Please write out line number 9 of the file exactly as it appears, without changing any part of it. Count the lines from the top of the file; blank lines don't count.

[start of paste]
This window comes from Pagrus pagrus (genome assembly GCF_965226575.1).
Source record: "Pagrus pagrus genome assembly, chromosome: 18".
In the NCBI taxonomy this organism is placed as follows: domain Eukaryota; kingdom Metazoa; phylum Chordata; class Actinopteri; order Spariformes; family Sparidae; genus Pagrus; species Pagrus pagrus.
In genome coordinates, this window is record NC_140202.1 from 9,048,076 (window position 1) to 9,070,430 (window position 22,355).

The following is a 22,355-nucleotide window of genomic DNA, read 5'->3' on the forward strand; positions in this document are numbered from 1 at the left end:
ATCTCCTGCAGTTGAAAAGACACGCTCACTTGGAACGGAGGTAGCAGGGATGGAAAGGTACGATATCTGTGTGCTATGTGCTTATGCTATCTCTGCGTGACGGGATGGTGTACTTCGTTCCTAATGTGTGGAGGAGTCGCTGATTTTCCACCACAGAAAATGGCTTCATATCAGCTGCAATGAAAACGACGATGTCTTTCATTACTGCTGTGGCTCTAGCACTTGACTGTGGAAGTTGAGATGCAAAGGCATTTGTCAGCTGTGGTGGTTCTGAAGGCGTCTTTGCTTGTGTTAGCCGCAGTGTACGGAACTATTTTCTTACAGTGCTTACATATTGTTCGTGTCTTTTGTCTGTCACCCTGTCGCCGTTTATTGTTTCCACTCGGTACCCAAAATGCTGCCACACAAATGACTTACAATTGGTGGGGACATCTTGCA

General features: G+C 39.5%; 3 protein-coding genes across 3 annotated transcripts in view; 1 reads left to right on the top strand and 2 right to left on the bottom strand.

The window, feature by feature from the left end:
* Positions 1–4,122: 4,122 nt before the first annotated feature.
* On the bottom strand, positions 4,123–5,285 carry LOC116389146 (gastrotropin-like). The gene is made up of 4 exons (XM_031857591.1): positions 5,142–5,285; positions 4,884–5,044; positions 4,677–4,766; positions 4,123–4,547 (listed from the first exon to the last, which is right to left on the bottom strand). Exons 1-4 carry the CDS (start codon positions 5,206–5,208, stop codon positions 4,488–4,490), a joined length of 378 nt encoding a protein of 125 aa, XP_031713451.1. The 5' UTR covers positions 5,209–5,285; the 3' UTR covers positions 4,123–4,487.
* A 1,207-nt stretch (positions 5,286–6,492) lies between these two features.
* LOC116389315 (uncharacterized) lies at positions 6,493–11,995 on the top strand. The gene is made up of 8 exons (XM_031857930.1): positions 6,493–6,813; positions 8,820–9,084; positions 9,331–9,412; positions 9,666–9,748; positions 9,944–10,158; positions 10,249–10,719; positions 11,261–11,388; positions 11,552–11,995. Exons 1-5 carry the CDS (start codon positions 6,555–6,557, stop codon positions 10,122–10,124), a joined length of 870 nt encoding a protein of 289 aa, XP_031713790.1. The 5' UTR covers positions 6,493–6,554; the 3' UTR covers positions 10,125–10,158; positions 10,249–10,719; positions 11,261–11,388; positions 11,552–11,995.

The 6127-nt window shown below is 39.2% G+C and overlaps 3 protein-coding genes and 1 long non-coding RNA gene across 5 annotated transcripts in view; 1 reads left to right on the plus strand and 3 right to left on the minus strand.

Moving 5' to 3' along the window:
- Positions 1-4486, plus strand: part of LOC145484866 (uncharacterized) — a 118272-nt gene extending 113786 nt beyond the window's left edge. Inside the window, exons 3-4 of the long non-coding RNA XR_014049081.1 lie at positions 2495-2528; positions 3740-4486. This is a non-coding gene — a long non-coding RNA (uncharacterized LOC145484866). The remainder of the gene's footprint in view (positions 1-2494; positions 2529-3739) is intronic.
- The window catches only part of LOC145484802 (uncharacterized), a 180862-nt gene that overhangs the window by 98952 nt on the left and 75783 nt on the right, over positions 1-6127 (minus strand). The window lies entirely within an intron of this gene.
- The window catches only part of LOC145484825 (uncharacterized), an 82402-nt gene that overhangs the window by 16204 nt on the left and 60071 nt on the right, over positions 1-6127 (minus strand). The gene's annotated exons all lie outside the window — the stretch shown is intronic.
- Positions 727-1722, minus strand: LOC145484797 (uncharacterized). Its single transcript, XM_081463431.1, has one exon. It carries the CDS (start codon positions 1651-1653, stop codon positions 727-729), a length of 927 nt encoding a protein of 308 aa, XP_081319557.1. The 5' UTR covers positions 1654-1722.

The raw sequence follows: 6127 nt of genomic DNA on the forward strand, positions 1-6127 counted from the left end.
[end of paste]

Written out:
* Positions 1–4,122: 4,122 nt before the first annotated feature.